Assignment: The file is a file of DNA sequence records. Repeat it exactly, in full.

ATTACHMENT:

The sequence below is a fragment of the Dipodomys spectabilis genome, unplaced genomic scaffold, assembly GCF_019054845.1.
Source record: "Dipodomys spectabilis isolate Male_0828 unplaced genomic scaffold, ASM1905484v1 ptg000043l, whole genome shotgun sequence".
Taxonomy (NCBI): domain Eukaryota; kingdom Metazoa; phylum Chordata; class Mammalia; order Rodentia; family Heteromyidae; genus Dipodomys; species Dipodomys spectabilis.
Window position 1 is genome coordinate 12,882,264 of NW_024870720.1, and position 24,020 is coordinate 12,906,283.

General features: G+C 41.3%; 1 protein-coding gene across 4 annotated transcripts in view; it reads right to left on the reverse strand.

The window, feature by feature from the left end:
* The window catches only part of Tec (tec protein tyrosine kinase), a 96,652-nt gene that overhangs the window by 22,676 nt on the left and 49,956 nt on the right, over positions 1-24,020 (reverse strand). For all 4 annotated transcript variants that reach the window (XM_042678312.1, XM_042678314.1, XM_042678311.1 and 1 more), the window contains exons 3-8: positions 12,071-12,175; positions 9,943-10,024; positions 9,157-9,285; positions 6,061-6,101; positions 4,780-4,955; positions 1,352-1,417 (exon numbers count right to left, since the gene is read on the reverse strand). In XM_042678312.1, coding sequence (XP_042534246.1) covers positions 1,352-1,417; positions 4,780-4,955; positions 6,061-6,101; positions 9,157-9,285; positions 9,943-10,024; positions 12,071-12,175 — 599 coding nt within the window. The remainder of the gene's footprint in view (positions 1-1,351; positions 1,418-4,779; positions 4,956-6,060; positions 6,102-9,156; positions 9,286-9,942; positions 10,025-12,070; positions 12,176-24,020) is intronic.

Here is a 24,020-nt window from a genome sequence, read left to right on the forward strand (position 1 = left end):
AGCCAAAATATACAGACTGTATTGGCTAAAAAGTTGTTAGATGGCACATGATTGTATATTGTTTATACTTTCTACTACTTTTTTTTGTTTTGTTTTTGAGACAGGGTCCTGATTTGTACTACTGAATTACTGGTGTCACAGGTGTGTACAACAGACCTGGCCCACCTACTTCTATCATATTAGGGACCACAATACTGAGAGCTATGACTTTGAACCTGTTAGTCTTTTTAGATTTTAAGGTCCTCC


The sequence below is a fragment of the Dipodomys spectabilis genome, unplaced genomic scaffold, assembly GCF_019054845.1.
Source record: "Dipodomys spectabilis isolate Male_0828 unplaced genomic scaffold, ASM1905484v1 ptg000043l, whole genome shotgun sequence".
Taxonomy (NCBI): domain Eukaryota; kingdom Metazoa; phylum Chordata; class Mammalia; order Rodentia; family Heteromyidae; genus Dipodomys; species Dipodomys spectabilis.
Window position 1 is genome coordinate 12,882,264 of NW_024870720.1, and position 24,020 is coordinate 12,906,283.

General features: G+C 41.3%; 1 protein-coding gene across 4 annotated transcripts in view; it reads right to left on the reverse strand.

The window, feature by feature from the left end:
* The window catches only part of Tec (tec protein tyrosine kinase), a 96,652-nt gene that overhangs the window by 22,676 nt on the left and 49,956 nt on the right, over positions 1-24,020 (reverse strand). For all 4 annotated transcript variants that reach the window (XM_042678312.1, XM_042678314.1, XM_042678311.1 and 1 more), the window contains exons 3-8: positions 12,071-12,175; positions 9,943-10,024; positions 9,157-9,285; positions 6,061-6,101; positions 4,780-4,955; positions 1,352-1,417 (exon numbers count right to left, since the gene is read on the reverse strand). In XM_042678312.1, coding sequence (XP_042534246.1) covers positions 1,352-1,417; positions 4,780-4,955; positions 6,061-6,101; positions 9,157-9,285; positions 9,943-10,024; positions 12,071-12,175 — 599 coding nt within the window. The remainder of the gene's footprint in view (positions 1-1,351; positions 1,418-4,779; positions 4,956-6,060; positions 6,102-9,156; positions 9,286-9,942; positions 10,025-12,070; positions 12,176-24,020) is intronic.

Here is a 24,020-nt window from a genome sequence, read left to right on the forward strand (position 1 = left end):
AGCCAAAATATACAGACTGTATTGGCTAAAAAGTTGTTAGATGGCACATGATTGTATATTGTTTATACTTTCTACTACTTTTTTTTGTTTTGTTTTTGAGACAGGGTCCTGATTTGTACTACTGAATTACTGGTGTCACAGGTGTGTACAACAGACCTGGCCCACCTACTTCTATCATATTAGGGACCACAATACTGAGAGCTATGACTTTGAACCTGTTAGTCTTTTTAGATTTTAAGGTCCTCC